Tech Retrospect: Meerkat vs. Periscope, and Facebook's grand VR plans

Is Meerkat's dominance of the live-streaming mobile video market over? Also, Facebook talks more about Oculus, and its high-flying Wi-Fi drones. All that and more in your look back at the week in tech.

Tim Stevens Former editor at large for CNET Cars
Tim Stevens got his start writing professionally while still in school in the mid '90s, and since then has covered topics ranging from business process management to video game development to automotive technology.
Tim Stevens
4 min read


It was just a few weeks ago that Meerkat hit Apple's App Store and set the world alight with blocky, low-res live streams of mundane activities all over the world. Suddenly you didn't have to just post 15-second videos of your lunch, you could let people watch you eat it live! Meerkat made a big splash, but this week Twitter made an even bigger one with Periscope.

Periscope is Twitter's response, offering very similar functionality and certainly the same basic message: live-stream whatever's going on. That this one has Twitter's backing gives it a huge leg up over the competition, but I can't help being disappointed that neither is available on Google's Android operating system. Both are Apple iOS exclusives. While I'm well aware of the difficulties of multiplatform development, as well as the benefits afforded to those who exclusively target iOS, it still seems short-sighted.

With Periscope there are three featured streams at the top and several more from other people. Screenshot by Jason Parker/CNET

Android users are just as keen to try out this sort of thing, and the higher retention rates on that platform would help prevent them from being the next high-flying, quickly forgotten app. (Looking at you, Secret.) If you are on Android, as I am, there are a few alternatives, including Stre.am and Tarsii -- but neither has anywhere near the followers of these two new ones.

Facebook F8 talks drones, VR and more

Attendees at F8 get a taste of the virtual. James Martin/CNET

Facebook paid $2 billion for Oculus Rift almost exactly a year ago, and finally we're starting to get some idea of just what the heck the social network hopes to do with the little company that single-handedly renewed the world's interest in virtual reality. At the Facebook F8 developer conference this week, CTO Mike Schroepfer spent a lot of time making references to fiction like "The Matrix" and throwing other curveballs at the audience to make them rethink what, exactly, is reality.

However, he still didn't state just what the company hopes to do with VR tech, other than indicating it is working on standalone VR apps. He wouldn't even give us the long-awaited date for the consumer release of an Oculus headset, other than to say it will be shipping "before long." Thanks for that.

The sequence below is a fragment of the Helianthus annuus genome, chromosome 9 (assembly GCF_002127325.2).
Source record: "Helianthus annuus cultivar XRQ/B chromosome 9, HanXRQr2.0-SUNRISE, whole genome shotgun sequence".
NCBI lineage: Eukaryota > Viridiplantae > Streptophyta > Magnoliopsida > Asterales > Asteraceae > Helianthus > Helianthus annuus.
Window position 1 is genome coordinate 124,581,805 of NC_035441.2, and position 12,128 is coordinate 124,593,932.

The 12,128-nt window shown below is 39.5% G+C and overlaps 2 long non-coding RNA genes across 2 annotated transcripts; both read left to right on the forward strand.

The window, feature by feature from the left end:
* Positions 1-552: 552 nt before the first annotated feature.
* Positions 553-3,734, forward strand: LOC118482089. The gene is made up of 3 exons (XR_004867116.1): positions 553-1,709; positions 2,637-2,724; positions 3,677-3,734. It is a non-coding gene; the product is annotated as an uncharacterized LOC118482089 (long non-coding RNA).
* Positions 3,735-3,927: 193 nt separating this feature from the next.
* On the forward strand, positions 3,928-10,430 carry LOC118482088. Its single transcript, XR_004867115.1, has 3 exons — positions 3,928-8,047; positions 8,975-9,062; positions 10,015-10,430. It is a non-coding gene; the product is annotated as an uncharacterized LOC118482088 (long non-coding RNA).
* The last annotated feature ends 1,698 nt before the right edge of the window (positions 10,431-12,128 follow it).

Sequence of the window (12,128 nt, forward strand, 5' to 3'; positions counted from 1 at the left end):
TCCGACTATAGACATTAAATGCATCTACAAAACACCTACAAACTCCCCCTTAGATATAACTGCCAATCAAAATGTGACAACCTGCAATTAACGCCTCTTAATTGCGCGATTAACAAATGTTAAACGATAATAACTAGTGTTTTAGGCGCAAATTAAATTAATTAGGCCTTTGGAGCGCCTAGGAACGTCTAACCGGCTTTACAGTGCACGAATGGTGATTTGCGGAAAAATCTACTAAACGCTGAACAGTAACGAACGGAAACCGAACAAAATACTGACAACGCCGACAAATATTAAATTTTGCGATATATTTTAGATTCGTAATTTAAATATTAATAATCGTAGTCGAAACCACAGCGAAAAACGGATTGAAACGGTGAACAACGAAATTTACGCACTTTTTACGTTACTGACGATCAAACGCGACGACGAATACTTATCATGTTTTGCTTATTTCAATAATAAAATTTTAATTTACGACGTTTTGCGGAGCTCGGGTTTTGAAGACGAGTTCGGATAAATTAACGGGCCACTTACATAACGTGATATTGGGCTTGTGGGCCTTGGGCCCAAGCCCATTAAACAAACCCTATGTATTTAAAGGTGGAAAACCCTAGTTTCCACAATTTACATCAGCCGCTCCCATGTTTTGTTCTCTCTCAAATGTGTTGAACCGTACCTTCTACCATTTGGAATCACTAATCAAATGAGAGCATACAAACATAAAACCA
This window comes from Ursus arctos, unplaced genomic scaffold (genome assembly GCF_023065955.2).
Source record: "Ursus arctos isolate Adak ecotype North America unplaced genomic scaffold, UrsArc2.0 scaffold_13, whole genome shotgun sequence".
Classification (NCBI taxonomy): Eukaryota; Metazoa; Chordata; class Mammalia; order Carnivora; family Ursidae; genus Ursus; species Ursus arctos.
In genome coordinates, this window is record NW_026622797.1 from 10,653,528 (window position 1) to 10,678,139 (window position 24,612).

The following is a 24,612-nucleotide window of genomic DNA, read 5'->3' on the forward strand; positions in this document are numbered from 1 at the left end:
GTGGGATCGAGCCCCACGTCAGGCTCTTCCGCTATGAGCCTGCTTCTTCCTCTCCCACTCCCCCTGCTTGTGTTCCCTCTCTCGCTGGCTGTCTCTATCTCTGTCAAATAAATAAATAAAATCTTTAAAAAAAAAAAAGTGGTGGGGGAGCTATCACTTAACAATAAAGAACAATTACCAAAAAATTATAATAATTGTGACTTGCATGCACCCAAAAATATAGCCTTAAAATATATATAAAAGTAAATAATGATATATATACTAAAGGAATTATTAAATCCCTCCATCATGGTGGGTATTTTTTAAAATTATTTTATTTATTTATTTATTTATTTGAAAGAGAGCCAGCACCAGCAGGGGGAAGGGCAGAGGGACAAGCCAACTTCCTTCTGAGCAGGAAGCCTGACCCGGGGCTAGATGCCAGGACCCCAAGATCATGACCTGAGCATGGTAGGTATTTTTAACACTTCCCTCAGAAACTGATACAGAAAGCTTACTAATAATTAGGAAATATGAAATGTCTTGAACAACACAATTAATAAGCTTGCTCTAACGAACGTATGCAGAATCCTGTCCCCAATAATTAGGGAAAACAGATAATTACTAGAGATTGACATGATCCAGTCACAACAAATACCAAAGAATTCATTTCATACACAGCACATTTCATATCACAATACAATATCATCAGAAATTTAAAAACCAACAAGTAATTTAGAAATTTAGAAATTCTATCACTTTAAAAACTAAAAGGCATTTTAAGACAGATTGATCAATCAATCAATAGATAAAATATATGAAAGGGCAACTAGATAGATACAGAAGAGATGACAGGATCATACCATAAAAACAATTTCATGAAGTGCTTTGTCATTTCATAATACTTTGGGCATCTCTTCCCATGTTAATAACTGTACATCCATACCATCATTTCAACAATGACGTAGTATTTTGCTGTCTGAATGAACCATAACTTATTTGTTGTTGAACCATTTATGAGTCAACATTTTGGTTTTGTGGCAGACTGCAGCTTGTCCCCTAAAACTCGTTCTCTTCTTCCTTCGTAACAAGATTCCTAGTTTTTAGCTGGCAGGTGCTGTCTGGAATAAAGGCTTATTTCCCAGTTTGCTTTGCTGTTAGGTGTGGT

Facebook also spent plenty of time talking about its initiatives to bring Internet access to rural areas of the world, the so-called Facebook Connectivity Lab. A big part of that is a fleet of massive, solar-powered drones that would fly about in the sky and bathe the earth below with warm, comforting network signals. The drones will be tested this summer, but they make up just one facet of a plan that also includes low-orbit satellites and laser beams. It's all very noble, of course, assuming those who will be served can get to things other than Facebook.

Third-party Apple Watch apps released

The first Apple Watch apps are here. CNET

If you've updated your iPhone recently you've probably noticed the mandatory Apple Watch app that magically found its way to your screen, whether you wanted it or not. Now it's getting some friends, with the first wave of third-party Apple Watch-enabled apps hitting the App Store. Major entrants like Twitter, WeChat, The Wall Street Journal and Expedia updated this week to enable interactions with the smartwatch. Remember, Apple Watch ships on April 24, but if you want one you'd better get in on that April 10 preorder.

PS4 update brings suspend/resume, but not Spotify (yet)

The PS4 now sits at version 2.5. Sarah Tew

Sony confirmed earlier this year that it was killing its Music Unlimited service and rolling out Spotify to the PS4, Vita and elsewhere. Sadly that isn't included as part of the company's latest PS4 update, but a series of other niceties did make the grade. Most notable is the ability to suspend and resume games, much like you can on the Xbox One. This means that you'll be able to jump back in exactly where you left off -- no more worrying about how far back that last save point was. The update also makes it easier to find friends, via Facebook even, and you can now save data to an external hard drive if you so choose. The 2.5 "Yukimura" update is available now, so you can look forward to sitting through that download the next time you want to play something.

Amazon Cloud Drive drops to $60 for unlimited storage

Amazon's Cloud Drive gets even cheaper. Amazon

In November, Amazon managed something of a PR wave for its Cloud Drive file storage service by offering Prime subscribers unlimited space for all their pictures. Now, anyone can get unlimited storage for anything for just $59.99 yearly . That's unprecedented compared to the competition. Dropbox is one of the few also offering unlimited storage, but you'll pay $180 annually for the privilege. OneDrive maxes out at 1TB for $84 annually, while Google Drive has a maximum of 30TB for $300. (10TB is $100 per year.) Amazon has just vastly under-cut the competition, but it still lags far behind when it comes to the quality of the clients available for various platforms. If and when it improves its tools I'll be signing up for sure. At $60 a year, it's well worth it for an off-site backup alone.

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